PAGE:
A new radiation detection device has been trialled at Sellafield which shows tremendous promise. The UK’s National Nuclear Laboratory (NNL) developed the RadBall® which uses an innovative combination of radiation-sensitive materials and shielding design to identify radiation sources.
Phil Reeve, Head of Decommissioning Technical said: “We’re always on the look out for the holy grail in terms of the technology we apply at Sellafield. We have three strict criteria when assessing what our suppliers can offer us: it has to improve safety; to save the taxpayers’ money; and accelerate decommissioning timescales. “The RadBall® looks like it could be right on the ball and trial results at Sellafield have already demonstrated that it could be valuable help in our mission to clean up the site. It could be used to identify radiation hazards in enclosed cells, nuclear stores, gloveboxes and hard to access facilities undergoing decommissioning.”
The trial proved that the RadBall® can distinguish between different types of radioactive materials in a nuclear waste store. Three sets of data were collected by the RadBall®, then analysed and results were triangulated to locate which items within the store were the main sources of radiation. The RadBall® is a passive device needing no power source, which can be deployed into a high radiation area by a robot or manually in a lower activity area.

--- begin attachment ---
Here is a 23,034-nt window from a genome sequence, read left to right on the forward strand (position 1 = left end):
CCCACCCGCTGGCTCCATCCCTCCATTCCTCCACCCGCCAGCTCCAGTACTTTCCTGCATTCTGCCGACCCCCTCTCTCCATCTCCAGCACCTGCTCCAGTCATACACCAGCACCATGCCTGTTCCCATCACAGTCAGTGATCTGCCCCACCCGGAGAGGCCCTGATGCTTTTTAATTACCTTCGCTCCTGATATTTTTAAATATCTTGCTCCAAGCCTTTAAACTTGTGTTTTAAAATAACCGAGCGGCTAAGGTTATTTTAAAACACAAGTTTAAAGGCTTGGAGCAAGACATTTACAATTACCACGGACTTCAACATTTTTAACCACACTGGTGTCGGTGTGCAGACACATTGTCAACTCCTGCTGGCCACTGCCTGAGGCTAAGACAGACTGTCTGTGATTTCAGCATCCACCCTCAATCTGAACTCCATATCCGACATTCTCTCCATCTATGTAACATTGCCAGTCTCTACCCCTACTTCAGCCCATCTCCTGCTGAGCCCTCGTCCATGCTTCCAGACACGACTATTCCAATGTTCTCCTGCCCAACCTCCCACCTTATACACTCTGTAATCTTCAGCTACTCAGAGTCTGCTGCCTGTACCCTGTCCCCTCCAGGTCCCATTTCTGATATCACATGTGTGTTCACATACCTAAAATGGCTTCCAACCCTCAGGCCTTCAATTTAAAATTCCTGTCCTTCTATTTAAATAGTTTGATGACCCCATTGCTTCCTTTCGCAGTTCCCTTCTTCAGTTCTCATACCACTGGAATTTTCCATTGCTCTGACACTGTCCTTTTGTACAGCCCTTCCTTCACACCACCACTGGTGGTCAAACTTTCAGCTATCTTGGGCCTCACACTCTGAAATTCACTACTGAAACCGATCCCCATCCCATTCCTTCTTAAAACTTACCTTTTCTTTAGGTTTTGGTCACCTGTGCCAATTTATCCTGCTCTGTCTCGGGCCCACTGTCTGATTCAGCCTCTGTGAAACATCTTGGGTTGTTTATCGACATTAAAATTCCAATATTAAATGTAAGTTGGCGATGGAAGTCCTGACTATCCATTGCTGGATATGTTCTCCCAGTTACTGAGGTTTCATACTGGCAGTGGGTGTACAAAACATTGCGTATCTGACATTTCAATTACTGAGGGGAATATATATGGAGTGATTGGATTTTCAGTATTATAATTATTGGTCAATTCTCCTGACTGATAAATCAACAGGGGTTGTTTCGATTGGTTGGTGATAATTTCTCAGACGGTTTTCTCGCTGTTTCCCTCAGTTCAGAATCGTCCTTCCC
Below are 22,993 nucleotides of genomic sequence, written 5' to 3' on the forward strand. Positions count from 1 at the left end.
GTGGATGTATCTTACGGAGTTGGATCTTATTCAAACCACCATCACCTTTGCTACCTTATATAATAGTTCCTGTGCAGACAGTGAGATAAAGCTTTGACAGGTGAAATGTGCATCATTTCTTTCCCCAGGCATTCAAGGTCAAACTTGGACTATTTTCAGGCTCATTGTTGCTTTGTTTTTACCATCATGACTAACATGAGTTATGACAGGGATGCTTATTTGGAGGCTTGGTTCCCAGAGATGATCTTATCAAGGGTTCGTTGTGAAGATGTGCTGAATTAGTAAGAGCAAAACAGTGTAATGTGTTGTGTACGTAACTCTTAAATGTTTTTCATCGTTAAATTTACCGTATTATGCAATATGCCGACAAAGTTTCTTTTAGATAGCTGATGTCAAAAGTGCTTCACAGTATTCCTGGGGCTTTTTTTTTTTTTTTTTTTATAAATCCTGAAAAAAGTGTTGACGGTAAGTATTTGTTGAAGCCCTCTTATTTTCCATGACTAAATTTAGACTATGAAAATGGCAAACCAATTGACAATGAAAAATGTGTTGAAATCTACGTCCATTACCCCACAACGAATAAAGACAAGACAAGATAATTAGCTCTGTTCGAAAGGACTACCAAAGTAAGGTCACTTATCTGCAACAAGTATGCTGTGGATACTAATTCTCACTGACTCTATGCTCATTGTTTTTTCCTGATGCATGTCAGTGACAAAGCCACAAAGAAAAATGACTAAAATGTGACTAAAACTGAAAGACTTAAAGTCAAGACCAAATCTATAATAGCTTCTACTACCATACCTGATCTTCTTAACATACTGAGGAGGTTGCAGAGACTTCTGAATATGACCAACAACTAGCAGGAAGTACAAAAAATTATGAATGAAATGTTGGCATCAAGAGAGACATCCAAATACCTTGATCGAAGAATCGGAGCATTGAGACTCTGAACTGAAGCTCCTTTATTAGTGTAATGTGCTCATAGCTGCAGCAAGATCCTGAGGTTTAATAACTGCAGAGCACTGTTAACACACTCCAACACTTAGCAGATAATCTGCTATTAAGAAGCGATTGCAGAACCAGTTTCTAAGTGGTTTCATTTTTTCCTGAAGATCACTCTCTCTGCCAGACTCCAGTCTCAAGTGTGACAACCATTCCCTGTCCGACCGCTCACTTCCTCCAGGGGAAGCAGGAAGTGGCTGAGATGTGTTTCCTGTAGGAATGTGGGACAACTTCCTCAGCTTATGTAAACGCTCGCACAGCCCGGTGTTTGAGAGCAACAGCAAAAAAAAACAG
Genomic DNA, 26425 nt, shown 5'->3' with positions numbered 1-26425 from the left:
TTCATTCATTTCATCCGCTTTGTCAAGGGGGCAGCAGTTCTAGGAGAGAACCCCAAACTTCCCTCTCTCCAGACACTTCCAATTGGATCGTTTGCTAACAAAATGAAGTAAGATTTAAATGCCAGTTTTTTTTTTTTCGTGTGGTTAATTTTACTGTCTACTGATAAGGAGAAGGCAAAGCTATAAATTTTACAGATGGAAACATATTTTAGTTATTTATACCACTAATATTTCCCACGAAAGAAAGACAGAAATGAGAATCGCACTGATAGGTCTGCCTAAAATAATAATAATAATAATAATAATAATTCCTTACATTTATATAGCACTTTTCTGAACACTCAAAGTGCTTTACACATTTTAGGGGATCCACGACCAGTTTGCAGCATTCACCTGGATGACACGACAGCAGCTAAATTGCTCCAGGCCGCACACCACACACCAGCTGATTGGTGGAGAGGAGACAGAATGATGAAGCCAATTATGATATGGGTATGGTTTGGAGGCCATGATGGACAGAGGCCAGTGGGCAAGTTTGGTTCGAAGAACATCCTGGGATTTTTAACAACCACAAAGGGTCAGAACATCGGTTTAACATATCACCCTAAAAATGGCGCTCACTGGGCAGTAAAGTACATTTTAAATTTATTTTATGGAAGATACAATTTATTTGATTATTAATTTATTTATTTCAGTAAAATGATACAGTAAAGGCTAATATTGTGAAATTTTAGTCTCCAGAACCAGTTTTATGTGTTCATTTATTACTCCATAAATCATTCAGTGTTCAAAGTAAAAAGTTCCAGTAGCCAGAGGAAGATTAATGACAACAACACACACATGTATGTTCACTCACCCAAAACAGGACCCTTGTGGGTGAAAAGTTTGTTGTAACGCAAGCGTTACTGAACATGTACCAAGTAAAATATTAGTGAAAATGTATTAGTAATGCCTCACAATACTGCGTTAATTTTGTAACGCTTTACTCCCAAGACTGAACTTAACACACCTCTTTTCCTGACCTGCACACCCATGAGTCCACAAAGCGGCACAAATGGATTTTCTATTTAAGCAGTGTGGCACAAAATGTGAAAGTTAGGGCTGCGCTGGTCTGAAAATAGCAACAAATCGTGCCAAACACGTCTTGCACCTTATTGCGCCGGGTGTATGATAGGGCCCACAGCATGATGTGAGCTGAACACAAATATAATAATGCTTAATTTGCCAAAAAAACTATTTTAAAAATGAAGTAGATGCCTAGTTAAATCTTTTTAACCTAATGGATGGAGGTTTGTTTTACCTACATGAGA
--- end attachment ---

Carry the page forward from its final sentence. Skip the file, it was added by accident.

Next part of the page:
It is about the size of a grapefruit and contains layers of radiation sensitive films which change to a rather fetching green opaque colour when exposed to radiation. The opaque tracks on the film are used to measure the direction and intensity of the radiation.
Decontamination Technical Specialist Alex Jenkins said: “NNL’s RadBall® has shown itself to be able to accurately detect the location of items or small differences in the levels of radioactivity. Very importantly, the use of RadBall® results in a significant reduction in radiation dose to the workers involved, since the device can simply be placed in position and left to measure the radiation. The information it provides can also help save money by identifying the appropriate disposal route for nuclear waste.”